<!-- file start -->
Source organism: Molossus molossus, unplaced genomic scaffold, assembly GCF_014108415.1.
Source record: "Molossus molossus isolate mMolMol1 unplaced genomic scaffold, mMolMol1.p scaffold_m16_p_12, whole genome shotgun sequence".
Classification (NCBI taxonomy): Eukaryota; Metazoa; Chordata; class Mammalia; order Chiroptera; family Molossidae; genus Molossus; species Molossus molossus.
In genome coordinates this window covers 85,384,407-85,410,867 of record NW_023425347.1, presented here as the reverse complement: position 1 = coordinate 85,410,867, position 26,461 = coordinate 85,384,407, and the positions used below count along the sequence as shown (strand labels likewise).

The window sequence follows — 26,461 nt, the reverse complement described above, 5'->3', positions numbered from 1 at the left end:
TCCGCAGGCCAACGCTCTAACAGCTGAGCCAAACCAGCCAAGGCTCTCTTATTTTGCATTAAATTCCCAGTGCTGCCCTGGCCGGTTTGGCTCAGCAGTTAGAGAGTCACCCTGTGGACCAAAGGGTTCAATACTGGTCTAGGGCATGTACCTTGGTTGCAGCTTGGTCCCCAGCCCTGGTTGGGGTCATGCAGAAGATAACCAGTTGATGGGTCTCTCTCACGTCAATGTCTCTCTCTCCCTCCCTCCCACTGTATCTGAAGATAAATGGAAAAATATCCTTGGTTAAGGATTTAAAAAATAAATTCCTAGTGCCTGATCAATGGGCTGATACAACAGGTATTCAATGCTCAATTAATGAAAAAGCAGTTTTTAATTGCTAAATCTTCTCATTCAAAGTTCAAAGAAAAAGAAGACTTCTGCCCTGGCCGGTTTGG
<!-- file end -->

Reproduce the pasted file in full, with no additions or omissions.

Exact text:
Source organism: Molossus molossus, unplaced genomic scaffold, assembly GCF_014108415.1.
Source record: "Molossus molossus isolate mMolMol1 unplaced genomic scaffold, mMolMol1.p scaffold_m16_p_12, whole genome shotgun sequence".
Classification (NCBI taxonomy): Eukaryota; Metazoa; Chordata; class Mammalia; order Chiroptera; family Molossidae; genus Molossus; species Molossus molossus.
In genome coordinates this window covers 85,384,407-85,410,867 of record NW_023425347.1, presented here as the reverse complement: position 1 = coordinate 85,410,867, position 26,461 = coordinate 85,384,407, and the positions used below count along the sequence as shown (strand labels likewise).

The window sequence follows — 26,461 nt, the reverse complement described above, 5'->3', positions numbered from 1 at the left end:
TCCGCAGGCCAACGCTCTAACAGCTGAGCCAAACCAGCCAAGGCTCTCTTATTTTGCATTAAATTCCCAGTGCTGCCCTGGCCGGTTTGGCTCAGCAGTTAGAGAGTCACCCTGTGGACCAAAGGGTTCAATACTGGTCTAGGGCATGTACCTTGGTTGCAGCTTGGTCCCCAGCCCTGGTTGGGGTCATGCAGAAGATAACCAGTTGATGGGTCTCTCTCACGTCAATGTCTCTCTCTCCCTCCCTCCCACTGTATCTGAAGATAAATGGAAAAATATCCTTGGTTAAGGATTTAAAAAATAAATTCCTAGTGCCTGATCAATGGGCTGATACAACAGGTATTCAATGCTCAATTAATGAAAAAGCAGTTTTTAATTGCTAAATCTTCTCATTCAAAGTTCAAAGAAAAAGAAGACTTCTGCCCTGGCCGGTTTGG